A Participation Plan

Gyi Tsakalakis
August 2, 2010

"I don't have time to do social media."  "I set up profile and am getting zero results."  "Social media hasn't produced one client for my firm." 

These are some common complaints we hear from legal professionals about social media and social networking.  While I have little doubt that these statements are true for the attorneys that have made them, the very nature of the statements indicates a lack of understanding of the very nature of social media and social networking.

I don't have time to do social media.

This is a very common, as well as, legitimate complaint.  Your professional time is probably the second most valuable asset you have.  Can you guess the first?

While not having enough time is certainly a legitimate complaint, it's not a legitimate excuse for not participating online.  To me, saying that you don't have enough time for social media and social networking is like saying you don't have enough time to respond to emails, answer the phone, or participate in offline professional networking activities.

I set up a profile and am getting zero results.

You set up a profile and aren't getting results?  Weird.  Again, expecting results from setting up a social media profile is like hooking up your office phone and waiting for it to ring.  While you need a phone to talk to prospects, clients, and other professional contacts, simply having a phone won't make it ring.  Despite the fact that they contain your firm's contact information, your social media profiles are not advertisements!

I haven't seen social media produce a single client for my firm.

And how did you draw this conclusion?  Haven't received a client intake form from a twitter direct message?  No one has posted a request for a consultation on your facebook wall?  Your readers aren't leaving "call me I want to hire you" as comments on your blog?

I'm a big believer in return on investment.  "Believer" is probably the wrong word.  It's axiomatic that marketing and advertising investments should produce a return.  However, how you measure the return for any particular investment, can vary greatly.

For example, if you pay for online advertising, you should measure impressions, clicks, conversions, phone calls, and new clients.  If, over time, your advertisement does not generate more in terms of new business than it costs, then you should drop it.

On the other hand, there are many marketing investments that require more sophisticated measurement.  For example, how do you attach a dollar amount to a conversation that leads to a speaking engagement that leads to a new client.  How do you measure the value of being quoted in an industry journal?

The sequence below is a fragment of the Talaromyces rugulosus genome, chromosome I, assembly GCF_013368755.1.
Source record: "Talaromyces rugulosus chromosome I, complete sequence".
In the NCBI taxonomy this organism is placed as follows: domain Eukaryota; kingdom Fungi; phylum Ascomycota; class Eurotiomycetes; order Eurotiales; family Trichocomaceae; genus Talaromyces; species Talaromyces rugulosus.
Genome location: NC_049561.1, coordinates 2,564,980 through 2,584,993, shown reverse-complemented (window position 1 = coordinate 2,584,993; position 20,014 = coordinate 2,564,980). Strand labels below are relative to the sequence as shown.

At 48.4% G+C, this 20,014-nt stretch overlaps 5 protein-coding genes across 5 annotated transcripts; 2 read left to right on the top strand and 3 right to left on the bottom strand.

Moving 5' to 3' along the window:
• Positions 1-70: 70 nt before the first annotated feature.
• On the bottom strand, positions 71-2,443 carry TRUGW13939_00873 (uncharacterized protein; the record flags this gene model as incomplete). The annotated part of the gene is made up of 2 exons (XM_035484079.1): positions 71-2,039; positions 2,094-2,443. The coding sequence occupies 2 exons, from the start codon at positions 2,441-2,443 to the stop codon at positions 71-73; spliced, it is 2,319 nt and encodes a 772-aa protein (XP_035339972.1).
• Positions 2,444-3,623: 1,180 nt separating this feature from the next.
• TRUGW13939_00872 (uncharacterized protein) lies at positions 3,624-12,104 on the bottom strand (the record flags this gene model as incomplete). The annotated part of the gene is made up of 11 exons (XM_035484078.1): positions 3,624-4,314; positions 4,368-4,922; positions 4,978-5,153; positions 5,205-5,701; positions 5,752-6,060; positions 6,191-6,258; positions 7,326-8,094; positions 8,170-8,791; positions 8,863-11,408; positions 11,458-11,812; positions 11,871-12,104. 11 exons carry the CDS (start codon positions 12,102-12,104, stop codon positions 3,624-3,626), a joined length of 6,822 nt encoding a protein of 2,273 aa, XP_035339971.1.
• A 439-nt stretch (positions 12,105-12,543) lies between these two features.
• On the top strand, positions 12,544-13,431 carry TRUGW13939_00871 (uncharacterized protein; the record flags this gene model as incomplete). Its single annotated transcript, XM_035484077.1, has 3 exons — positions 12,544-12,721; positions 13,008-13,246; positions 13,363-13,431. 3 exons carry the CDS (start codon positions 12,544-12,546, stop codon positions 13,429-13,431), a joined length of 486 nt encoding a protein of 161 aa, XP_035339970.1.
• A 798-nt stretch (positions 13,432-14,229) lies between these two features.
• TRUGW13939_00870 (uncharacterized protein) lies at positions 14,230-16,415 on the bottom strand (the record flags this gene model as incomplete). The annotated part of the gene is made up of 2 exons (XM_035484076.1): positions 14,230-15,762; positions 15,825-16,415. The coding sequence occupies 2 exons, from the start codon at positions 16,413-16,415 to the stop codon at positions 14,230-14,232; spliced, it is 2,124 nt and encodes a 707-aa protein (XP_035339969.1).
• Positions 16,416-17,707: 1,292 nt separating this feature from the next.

Abandoning social media and social networking because clients aren't checking the "found you on twitter" box of your intake form is unwise.

A Social Networking Participation Plan

Once you understand that social media is a tool and not an advertising opportunity, it's time to understand how to use the tools at your disposal.  The only thing worse than not having the right tools, is using tools the wrong way.  This can be especially problematic when you're talking about tools that may impact your professional reputation, your most valuable asset.

There is a lot of information out there about using social media for your law firm.  Some great, some ok, some just wrong.  Before you buy books, webinars, or pay huge consulting fees for social media expertise, check out the free stuff first.

Even more importantly, create an online social networking plan.  Here's a very basic 3 hour per week plan.  Start with smaller and informed social media investments.  Here are some additional guidelines:

- Avoid the "auto" stuff.  Your law firm doesn't have an auto-dialer (at least I hope not), neither should your profiles.

- Focus on "with" or "at".  Don't "participate" at people online, participate with them.

- Listen.

- Be responsive.

- Be patient.

- Measure your efforts in conversations.  Don't even think about how many "friends", "followers", and "connections" you have.  Focus on the number of times you "converse".  Start by trying to have one online conversation per day.

- Take your relationships offline.

- If you do absolutely nothing else, understand how to, and then start blogging.

Gyi Tsakalakis
Co-Founder of AttorneySync
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